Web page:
First published: UK, Michael Joseph, 1983
The Greenstone Griffins is the story of Jessica Denefield, a country girl who, as a child, becomes obsessed by a pair of candle-holders in the shape of the fabulous creatures called griffins. Because of two fatal accidents—or what appear to be accidents—she believes that the griffins have the power to work evil and her fascination with them increases.
Jessica rationalises this feeling as she grows older, but the griffins continue to haunt her. In an apparent coincidence, she sees them next in a shop which shortly afterwards is burnt out in puzzling circumstances. But the griffins are not destroyed: subsequently they appear in the window of a flat belonging to a mysterious French woman who once figured in the second of the deaths that occurred during Jessica’s childhood. Still obsessed by the greenstone figures, Jessica calls at the flat, only to find the murdered body of the tenant. It is chillingly clear that one of the griffins has been used as the murder weapon.
When Jessica falls under police suspicion, her cause is taken up by Mrs. Beatrice Lestrange Bradley, who brings the true culprits to book by a mixture of deduction, common sense and applied psychiatry.
This is fresher Mitchell than had been written for quite some time. Mitchell is evidently trying to return to the classic ages. We have cackling and reptilian Mrs. Bradley instead of the blander Dame Beatrice, a rural background, and a murder committed in the 1920s — and no Laura.
The narrator is one Jessica Denefield, a young woman obsessed with the greenstone griffins. Like Capella Babbacombe-Starr in The Whispering Knights, she associates a certain group of objects with a mystical world of the imagination and fairy-tales. The death of an old woman in a burnt-out summerhouse was caused by the griffins; and the griffins killed the squire’s only son in a shooting accident while being used as target practice. So, at any rate, says her childhood imagination. It is when she is an adult that the griffins begin to influence her own life. An antique shop — The Greenstone Griffins — is burnt to the ground, and she finds the dead body of a mysterious French blackmailer bludgeoned to death with one of the griffins. Jessica purchases the flat in which the corpse was found, but is forced to resign from her job as a school teacher in the village of Willowford (read Brentford — it is obvious that Jessica is Mitchell herself). Jessica makes the acquaintance of Mrs. Bradley (“a practising psychiatrist … and holder of all the doctorates I’ve ever heard of except that of Doctor of Divinity”), whose curiosity and compassion lead her to take up Jessica’s case.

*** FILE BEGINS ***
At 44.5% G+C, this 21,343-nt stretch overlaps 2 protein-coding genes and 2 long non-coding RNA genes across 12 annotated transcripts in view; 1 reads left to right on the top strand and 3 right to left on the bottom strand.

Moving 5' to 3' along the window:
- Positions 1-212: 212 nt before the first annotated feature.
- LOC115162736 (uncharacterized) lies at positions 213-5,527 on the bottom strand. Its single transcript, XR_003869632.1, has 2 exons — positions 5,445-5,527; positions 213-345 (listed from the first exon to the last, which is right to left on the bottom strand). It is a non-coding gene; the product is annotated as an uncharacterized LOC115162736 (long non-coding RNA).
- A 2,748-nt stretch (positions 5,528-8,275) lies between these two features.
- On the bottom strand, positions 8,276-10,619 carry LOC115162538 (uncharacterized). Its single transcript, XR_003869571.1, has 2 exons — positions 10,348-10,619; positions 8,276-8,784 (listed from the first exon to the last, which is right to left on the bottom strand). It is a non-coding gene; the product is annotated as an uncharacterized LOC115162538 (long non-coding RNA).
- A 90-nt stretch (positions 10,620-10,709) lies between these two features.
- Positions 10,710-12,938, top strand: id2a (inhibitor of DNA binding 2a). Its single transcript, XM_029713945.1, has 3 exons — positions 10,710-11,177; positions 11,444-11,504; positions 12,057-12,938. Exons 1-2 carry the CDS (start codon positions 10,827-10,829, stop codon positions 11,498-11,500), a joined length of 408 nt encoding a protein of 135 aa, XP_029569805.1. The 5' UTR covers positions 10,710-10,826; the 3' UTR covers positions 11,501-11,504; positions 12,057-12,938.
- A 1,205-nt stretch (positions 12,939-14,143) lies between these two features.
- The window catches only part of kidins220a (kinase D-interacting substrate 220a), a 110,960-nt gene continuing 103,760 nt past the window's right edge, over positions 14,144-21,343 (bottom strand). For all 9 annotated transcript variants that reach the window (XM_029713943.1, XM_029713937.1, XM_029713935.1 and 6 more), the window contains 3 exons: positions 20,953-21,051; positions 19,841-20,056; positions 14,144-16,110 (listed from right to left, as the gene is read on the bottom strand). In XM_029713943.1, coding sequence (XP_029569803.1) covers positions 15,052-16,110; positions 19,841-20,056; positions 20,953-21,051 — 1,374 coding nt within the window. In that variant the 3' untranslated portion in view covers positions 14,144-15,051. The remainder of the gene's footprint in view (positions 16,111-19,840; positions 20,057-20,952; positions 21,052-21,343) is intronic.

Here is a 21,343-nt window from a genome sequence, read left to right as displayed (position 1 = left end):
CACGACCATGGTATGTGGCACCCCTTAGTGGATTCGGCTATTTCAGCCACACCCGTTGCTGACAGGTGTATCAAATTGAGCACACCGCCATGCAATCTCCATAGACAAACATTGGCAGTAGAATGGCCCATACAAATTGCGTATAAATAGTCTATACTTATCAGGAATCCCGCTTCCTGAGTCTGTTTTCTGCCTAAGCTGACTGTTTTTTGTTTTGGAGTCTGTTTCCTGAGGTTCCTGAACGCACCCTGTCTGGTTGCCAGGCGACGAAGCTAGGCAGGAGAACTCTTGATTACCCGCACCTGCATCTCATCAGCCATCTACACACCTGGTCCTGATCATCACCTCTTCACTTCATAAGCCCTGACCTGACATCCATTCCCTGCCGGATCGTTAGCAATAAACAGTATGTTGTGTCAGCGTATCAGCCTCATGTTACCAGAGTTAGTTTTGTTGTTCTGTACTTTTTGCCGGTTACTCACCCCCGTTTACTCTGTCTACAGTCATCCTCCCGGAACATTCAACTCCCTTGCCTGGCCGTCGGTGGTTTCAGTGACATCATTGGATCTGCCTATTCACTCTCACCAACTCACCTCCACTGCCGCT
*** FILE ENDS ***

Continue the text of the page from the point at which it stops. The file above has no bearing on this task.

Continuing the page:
The emergence of the killers is well-handled, but there are a few loose plot ends: the burning of the antique shop, the history of the greenstone griffins, and why Bond the grocer was crawling around the attic, although the reader should be able to supply answers to these questions himself. Since this book was the final Mitchell published during her lifetime, it is reasonable to believe that had she been healthier she would have corrected these errors. Apart from these small problems, Griffins is a fine last hurrah for Mitchell.
The Times (H.R.F. Keating, 24th March 1983):
The past seems to bring out the very best in Mitchell. Here it’s a young teacher fifty years ago, mystery, savoursome Chilterns speech.
Times Literary Supplement (T.J. Binyon, 1st July 1983):
The griffins of the title are a pair of candlesticks, seen once in a country house by a child, and associated by her with evil. Later they turn up again in her life, linked with a murder which she is believed to have committed. Luckily Mrs. Beatrice Lestrange Bradley is at hand to sort the matter out: Gladys Mitchell’s latest book is without doubt her best for some time. Set in an indeterminate era—which gives off, however, a strong whiff of the 1930s—it has a beautifully observed rural background and a schoolmistress heroine; educational establishments have always been Miss Mitchell’s forte, and one suspects that an autobiographical detail or two might be concealed here. Plot is satisfyingly neat, and the whole is couched in the author’s inimitable style, almost unaltered since her first book, published fifty-four years ago.